Australia has hesitated in the past to adopt a strong privacy framework. A new government review provides an opportunity to improve data protection rules to an internationally competitive standard.
Manufacturers will increasingly track the products they sell to make recycling them more profitable.
Differential privacy lets people to share data anonymously, but people need to know more about it to make informed decisions.
The documentary educates viewers about the problems social networks present to both our privacy and agency online. But it doesn't really tell us how to fight the tide.
There are calls for better web design standards to ensure greater personal data and privacy protection.
A digital ID will only work if people are allowed to keep control of their data.
Two-factor authentication is certainly an added layer of security as we traverse the online world. But it comes in various forms, and they're not all equally protective.
Children need to learn how to manage their own accounts and passwords as an extension of their identity.
Self-regulation by the technology industry has failed to keep people safe online. That's a job for government.
Private mode browsing is a useful way to cover your online tracks. Just don't read too much into the word 'private.'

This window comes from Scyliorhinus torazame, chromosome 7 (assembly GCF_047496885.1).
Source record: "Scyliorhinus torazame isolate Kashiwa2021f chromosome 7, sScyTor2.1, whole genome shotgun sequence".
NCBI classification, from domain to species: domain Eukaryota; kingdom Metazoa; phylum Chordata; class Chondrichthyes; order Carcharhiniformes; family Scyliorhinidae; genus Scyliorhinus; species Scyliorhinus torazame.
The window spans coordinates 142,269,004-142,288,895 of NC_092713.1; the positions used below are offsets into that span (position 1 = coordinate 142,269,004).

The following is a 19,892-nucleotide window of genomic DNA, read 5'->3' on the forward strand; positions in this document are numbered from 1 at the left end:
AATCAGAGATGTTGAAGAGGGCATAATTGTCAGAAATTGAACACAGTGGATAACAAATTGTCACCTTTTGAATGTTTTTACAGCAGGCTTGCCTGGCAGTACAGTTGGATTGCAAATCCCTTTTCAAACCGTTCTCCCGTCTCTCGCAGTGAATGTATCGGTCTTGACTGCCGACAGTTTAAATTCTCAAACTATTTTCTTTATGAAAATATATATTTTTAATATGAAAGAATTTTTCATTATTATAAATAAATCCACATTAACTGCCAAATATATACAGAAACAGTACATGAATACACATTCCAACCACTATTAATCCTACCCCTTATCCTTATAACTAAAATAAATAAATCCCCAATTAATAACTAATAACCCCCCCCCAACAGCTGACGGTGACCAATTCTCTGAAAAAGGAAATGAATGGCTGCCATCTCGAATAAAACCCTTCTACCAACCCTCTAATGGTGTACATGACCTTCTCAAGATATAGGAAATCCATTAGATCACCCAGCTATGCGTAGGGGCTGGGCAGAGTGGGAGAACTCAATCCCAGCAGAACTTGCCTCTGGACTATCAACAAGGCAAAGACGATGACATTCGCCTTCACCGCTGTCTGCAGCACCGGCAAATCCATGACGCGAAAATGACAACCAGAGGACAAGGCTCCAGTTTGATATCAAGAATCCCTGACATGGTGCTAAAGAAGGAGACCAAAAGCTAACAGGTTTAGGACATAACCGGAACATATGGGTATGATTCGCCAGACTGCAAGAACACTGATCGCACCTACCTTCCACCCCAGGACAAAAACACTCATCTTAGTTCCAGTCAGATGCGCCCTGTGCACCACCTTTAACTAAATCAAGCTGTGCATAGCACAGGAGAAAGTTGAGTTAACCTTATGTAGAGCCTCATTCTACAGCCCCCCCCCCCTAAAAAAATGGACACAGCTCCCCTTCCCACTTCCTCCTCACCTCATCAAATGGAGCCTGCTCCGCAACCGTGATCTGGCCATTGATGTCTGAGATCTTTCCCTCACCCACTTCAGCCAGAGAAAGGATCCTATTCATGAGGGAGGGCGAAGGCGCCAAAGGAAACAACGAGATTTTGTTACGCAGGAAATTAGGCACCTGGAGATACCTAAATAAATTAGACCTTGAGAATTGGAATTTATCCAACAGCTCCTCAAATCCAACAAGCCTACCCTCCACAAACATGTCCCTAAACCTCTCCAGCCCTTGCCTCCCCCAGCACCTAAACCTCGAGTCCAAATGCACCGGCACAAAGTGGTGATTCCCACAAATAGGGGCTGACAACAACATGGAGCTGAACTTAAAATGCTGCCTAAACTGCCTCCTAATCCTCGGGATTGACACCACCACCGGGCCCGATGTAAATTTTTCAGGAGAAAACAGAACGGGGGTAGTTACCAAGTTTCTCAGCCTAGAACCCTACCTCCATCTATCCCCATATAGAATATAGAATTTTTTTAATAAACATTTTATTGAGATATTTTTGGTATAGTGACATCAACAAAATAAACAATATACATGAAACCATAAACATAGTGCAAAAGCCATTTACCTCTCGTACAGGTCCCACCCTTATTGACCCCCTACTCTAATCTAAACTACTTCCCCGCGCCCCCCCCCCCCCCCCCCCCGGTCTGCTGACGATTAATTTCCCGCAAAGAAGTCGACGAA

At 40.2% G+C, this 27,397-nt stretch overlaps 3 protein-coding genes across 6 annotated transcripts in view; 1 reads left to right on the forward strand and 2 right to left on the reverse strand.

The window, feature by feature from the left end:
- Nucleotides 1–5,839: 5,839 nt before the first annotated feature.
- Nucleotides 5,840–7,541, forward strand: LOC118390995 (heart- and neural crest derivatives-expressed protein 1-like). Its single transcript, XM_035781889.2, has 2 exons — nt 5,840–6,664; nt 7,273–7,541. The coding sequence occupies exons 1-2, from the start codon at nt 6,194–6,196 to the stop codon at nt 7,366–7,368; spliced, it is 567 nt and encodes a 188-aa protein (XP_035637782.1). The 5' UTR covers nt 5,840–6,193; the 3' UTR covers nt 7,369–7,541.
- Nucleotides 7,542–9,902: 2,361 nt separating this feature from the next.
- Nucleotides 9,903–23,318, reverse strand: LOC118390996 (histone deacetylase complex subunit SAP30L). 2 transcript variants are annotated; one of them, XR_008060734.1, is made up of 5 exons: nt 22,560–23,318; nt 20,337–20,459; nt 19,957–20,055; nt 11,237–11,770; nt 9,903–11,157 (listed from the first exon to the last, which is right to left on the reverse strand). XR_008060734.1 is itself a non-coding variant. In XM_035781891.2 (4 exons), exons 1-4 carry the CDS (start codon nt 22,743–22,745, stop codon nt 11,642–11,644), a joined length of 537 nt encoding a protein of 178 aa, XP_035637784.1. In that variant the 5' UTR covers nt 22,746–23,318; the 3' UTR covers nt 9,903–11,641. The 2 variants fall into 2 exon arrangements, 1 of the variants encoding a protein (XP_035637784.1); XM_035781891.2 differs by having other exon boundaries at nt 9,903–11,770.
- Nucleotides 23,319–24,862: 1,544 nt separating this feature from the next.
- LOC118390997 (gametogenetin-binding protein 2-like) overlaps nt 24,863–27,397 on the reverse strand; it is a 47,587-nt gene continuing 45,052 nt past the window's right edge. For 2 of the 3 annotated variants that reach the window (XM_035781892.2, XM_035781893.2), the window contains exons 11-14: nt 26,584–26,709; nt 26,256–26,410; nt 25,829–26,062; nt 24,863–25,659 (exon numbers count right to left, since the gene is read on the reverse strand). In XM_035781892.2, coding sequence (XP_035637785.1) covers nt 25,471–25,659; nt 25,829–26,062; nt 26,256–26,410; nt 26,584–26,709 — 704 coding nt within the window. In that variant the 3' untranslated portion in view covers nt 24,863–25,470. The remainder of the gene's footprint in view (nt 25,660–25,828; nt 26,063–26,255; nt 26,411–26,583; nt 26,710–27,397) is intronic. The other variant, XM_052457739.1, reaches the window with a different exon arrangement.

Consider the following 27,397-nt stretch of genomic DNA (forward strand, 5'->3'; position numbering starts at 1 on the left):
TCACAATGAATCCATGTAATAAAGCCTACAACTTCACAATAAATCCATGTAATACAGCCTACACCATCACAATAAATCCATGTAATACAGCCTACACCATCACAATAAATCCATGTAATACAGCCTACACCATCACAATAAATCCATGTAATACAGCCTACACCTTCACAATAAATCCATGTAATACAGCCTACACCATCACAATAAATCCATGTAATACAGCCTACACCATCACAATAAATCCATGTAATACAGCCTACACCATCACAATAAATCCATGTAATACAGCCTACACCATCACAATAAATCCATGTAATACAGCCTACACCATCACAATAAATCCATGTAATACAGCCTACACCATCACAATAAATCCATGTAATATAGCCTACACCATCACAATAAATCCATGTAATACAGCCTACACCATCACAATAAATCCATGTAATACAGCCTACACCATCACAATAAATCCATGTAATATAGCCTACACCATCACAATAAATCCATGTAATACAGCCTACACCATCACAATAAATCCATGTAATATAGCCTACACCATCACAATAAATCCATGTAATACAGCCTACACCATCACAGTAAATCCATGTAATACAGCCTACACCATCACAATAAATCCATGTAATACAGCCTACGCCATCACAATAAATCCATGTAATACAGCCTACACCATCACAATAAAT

The US is also 'looking at' banning the Chinese social media app.
Zoom's privacy and security shortcomings are just the latest videoconferencing vulnerabilities. Knowing each platform's risks can help people avoid many of the downsides of virtual gatherings.
Data privacy regulations are being adopted to protect internet users. Today, humans need to read those rules to ensure compliance. New research suggests machines could interpret them in real time.
Hey Alexa, who are you sharing my data with?
Facebook is planning to put end-to-end encryption on all its messaging services soon. But governments aren't happy about it, as it could make it harder to catch criminals.
Many sites offer the ability to 'opt out' of targeted advertisements, but doing so isn't easy. Simplifying and standardizing opt-outs would help improve privacy on the web.
Web browsers are introducing encryption technology that could stop governments spying on you – and catching criminals.
The law is out of step with technology that means anyone can manipulate your images in hyper-realistic ways.
Privacy starts with the body and extends to digital data. There are few rules governing what companies can do – yet people can't effectively protect their own privacy.
An entire industry exists to trade on your personal data - everything from your shopping habits to your political views and medical conditions. The results can genuinely harm consumers.